If your driving simulator allows for custom scenarios, you’ve probably used that function to reconstruct an accident. This is an excellent way to address an operator’s issues with laser-like accuracy and quickly get them back on their routes.
But you can get even more bang for your buck if you take those reconstructions, and work them into your core training program.
Using Accident Reconstruction to Guide your Driving Simulator Usage
One operator exhibiting a chronic problem behind the wheel may simply be one person with one bad habit. But, more often than not, their bad habit arises from some unique aspect of the environment: the way drivers behave in your city, the placement of concrete planters in a certain neighborhood, the layout or width of streets, local weather conditions, congestion on your transit routes, and so on. What’s a “chronic problem” with that one operator is likely an ongoing issue for many of your drivers. These are excellent issues to address on a training scenario; a half-minute in the sim can avoid thousands of dollars in damage.
Todd Cheever is the Director of Safety and Training NICE Bus on Long Island (the Nassau Inter-County Express; a large agency with at more than 600 operators and hundreds of pieces of equipment).
As an example, Cheever describes an operator who chronically clips fixed objects during right turns. This could have many causes (e.g., sightlines, bad habit, poor situational awareness)—and the operator’s impression of the cause may differ from the true cause (remember the ever-present Dunning-Kruger Effect people chronically overestimate their skills, especially when they “under observe” their environment)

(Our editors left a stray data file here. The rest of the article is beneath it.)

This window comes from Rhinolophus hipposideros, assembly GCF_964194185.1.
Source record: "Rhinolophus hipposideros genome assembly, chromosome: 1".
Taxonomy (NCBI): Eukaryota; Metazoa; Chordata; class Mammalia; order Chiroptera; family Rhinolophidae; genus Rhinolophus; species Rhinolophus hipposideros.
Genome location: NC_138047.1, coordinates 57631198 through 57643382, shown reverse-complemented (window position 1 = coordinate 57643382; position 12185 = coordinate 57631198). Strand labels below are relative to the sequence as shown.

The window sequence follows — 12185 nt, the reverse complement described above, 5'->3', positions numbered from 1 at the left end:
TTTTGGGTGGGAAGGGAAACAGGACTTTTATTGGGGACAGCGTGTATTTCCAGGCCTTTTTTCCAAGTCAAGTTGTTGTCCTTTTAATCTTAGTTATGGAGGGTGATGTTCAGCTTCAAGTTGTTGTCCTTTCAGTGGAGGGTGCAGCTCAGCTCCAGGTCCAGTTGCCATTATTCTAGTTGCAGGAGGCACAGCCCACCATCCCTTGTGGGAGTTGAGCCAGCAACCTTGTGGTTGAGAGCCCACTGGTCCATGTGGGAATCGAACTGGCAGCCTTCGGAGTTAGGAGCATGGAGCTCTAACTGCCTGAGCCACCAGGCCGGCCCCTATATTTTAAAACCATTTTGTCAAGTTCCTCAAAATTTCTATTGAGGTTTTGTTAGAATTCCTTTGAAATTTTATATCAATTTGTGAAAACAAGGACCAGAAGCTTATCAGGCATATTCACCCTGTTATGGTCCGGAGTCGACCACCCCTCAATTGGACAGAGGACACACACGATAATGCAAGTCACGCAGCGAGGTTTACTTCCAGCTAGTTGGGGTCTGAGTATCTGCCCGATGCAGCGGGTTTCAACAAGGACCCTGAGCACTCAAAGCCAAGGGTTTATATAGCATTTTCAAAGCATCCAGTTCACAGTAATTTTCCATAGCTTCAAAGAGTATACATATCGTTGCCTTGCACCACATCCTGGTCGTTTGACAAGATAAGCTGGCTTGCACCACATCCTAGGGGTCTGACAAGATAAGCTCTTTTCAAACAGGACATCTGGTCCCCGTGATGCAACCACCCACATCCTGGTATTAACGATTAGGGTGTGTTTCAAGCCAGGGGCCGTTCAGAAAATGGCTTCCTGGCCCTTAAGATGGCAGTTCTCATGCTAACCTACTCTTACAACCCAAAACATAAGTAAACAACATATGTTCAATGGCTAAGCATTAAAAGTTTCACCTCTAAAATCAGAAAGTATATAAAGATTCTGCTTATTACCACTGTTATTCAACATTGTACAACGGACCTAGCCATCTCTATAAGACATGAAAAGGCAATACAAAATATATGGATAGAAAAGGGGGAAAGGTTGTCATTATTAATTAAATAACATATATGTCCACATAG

At NICE, this situation would be investigated by an SQM (service quality manager), who would view video and other records when possible (95% of NICE’s equipment have, at minimum, event-triggered video capture systems). NICE trainers then adapt this situation to a simulation training scenario. Now they can put that operator through their problem area, and really dial into both what’s gone wrong and how that driver can start doing it right.
Using Retraining to Customize Your Driving Simulator
Cheever has found that “being able to actually put them in the situation again, safely, behind the wheel of a driving simulator is tremendously beneficial because it’s tremendously proactive. Too often, our approach to retraining is reactive, and sort of like getting scolded by the teacher. It ends up sounding like ‘You made a mistake! You’re dopey! You shouldn’t ever have had anything like that happen!’ You’re gonna shut someone down as soon as you start like that. But with the sim, it works very well, because you engage their interest.”
Using the simulator in this way is an active, cooperative problem-solving approach</a>, where trainer and operator can work together to figure out what’s going on. “You can put a car or other obstacle precisely in the problem position for that driver, and put the bus in the same swing position that caused the issue. Then, running through that scenario, the driver can really learn a lot in a very short retraining session.”
Most importantly, this specific remediation (crafted for a specific driver who makes a specific mistake) can then be fed back into your core training program. Using your retraining efforts to sculpt your training program is an excellent way to improve your entire training program and nip problems in the bud.
Want to discuss custom training and driving simulator options further? Contact one of your simulation specialists now.